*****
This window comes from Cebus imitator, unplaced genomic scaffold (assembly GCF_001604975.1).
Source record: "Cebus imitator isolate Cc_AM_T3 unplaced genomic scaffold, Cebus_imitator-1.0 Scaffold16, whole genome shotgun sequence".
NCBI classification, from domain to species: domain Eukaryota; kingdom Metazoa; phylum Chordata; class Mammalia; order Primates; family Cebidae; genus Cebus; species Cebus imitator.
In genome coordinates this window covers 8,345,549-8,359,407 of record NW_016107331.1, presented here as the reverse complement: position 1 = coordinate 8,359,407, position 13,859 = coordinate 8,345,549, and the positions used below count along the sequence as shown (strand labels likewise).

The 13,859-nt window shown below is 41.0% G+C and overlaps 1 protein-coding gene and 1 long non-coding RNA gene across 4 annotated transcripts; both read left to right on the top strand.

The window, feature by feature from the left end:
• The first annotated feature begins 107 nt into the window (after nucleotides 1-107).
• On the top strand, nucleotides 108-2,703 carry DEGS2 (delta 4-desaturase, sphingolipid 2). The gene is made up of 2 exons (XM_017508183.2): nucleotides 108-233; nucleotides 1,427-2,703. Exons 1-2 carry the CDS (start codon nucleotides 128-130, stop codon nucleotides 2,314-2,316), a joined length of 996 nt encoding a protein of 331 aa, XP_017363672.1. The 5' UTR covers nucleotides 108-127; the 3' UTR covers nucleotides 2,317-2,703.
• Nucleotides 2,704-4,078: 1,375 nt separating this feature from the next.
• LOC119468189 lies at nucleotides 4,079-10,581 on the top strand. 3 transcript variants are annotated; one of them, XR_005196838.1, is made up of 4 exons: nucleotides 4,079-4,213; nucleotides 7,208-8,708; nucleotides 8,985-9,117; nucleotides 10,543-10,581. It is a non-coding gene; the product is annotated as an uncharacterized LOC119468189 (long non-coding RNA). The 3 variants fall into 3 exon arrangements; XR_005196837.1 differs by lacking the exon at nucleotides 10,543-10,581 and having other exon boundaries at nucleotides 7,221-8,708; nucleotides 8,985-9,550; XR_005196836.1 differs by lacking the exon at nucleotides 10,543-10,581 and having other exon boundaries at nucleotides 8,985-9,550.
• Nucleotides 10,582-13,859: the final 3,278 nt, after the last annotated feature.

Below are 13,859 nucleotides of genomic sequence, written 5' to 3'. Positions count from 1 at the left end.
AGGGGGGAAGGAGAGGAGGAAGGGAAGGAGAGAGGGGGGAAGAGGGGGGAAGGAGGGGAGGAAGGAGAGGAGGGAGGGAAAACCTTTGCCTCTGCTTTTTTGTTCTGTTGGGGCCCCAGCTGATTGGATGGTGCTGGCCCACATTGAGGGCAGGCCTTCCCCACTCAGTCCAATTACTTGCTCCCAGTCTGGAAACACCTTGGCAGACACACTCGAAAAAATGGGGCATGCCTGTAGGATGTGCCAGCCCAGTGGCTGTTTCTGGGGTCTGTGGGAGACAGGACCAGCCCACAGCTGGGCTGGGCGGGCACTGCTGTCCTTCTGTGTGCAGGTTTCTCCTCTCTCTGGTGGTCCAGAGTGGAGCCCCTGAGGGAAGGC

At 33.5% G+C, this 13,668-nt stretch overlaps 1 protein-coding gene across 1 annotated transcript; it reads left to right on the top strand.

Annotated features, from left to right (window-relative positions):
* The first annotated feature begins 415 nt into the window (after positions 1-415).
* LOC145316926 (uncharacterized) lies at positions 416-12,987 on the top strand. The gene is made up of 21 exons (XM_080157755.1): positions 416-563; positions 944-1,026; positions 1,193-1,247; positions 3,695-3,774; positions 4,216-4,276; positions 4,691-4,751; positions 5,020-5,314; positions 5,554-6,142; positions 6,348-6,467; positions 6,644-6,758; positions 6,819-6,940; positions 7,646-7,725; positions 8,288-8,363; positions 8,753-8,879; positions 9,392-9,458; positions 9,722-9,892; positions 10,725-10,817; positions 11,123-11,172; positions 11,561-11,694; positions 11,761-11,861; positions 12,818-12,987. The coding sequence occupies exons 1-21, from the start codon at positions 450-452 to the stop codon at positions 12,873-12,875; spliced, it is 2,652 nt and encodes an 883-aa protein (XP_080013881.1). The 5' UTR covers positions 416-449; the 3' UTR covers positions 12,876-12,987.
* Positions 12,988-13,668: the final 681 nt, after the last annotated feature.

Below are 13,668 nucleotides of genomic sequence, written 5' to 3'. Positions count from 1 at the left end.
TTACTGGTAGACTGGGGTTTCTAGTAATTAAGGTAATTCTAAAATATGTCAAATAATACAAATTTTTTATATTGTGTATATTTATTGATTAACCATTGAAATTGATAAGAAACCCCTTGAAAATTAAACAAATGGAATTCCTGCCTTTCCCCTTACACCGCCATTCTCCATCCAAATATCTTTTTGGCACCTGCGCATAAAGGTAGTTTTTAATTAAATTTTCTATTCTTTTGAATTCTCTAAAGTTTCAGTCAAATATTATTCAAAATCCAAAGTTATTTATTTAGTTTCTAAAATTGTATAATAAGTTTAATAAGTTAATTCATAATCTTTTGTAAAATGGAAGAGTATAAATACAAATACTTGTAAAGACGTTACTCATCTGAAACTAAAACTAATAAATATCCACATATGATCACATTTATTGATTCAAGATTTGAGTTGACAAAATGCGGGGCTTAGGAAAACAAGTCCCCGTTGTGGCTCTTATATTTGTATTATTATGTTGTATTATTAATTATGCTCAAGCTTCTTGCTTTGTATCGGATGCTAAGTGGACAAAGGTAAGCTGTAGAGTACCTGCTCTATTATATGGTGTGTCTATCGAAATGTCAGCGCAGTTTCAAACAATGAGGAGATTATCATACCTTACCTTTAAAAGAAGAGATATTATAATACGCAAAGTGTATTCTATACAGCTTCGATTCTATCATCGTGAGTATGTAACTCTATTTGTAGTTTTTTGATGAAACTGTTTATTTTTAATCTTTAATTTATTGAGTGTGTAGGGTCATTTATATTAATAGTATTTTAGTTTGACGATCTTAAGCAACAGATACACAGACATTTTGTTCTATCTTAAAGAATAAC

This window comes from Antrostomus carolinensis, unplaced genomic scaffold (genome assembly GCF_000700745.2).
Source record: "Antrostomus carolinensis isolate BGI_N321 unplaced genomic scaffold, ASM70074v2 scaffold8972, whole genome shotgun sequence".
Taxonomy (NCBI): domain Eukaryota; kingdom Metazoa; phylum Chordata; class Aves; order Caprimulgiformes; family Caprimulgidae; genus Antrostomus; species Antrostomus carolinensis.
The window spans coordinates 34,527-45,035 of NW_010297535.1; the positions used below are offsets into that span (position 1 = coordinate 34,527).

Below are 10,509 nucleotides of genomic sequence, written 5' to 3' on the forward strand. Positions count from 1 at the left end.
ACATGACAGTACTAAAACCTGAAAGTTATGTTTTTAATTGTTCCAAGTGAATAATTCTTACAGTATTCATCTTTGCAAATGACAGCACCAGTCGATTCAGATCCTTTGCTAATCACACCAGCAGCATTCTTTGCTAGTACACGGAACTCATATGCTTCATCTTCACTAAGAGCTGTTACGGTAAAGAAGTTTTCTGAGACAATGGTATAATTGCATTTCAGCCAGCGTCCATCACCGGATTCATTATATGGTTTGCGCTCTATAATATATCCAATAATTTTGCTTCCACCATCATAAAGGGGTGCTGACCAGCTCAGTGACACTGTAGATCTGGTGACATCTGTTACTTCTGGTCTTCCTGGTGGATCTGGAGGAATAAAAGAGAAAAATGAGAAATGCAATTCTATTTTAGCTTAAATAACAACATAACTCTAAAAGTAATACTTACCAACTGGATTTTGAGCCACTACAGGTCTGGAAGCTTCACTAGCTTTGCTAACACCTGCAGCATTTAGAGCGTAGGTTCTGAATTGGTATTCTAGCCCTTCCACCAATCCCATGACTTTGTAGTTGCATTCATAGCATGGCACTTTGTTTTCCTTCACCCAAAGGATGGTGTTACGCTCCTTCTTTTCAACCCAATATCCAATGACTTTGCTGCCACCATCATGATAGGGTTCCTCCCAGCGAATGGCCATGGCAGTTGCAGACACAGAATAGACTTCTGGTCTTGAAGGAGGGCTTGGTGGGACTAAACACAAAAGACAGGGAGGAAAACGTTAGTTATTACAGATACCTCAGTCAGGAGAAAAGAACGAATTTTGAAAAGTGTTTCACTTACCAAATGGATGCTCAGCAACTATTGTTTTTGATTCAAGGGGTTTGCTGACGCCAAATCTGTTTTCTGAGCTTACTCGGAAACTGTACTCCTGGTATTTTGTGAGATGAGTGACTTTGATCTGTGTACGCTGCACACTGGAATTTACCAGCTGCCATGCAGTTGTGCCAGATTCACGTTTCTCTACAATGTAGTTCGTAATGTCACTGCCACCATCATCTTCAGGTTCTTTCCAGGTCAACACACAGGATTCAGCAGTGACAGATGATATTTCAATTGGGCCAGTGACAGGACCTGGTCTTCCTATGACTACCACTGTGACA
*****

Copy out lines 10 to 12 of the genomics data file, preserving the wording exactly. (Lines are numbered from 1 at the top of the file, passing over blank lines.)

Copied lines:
• LOC119468189 lies at nucleotides 4,079-10,581 on the top strand. 3 transcript variants are annotated; one of them, XR_005196838.1, is made up of 4 exons: nucleotides 4,079-4,213; nucleotides 7,208-8,708; nucleotides 8,985-9,117; nucleotides 10,543-10,581. It is a non-coding gene; the product is annotated as an uncharacterized LOC119468189 (long non-coding RNA). The 3 variants fall into 3 exon arrangements; XR_005196837.1 differs by lacking the exon at nucleotides 10,543-10,581 and having other exon boundaries at nucleotides 7,221-8,708; nucleotides 8,985-9,550; XR_005196836.1 differs by lacking the exon at nucleotides 10,543-10,581 and having other exon boundaries at nucleotides 8,985-9,550.
• Nucleotides 10,582-13,859: the final 3,278 nt, after the last annotated feature.

Below are 13,859 nucleotides of genomic sequence, written 5' to 3'. Positions count from 1 at the left end.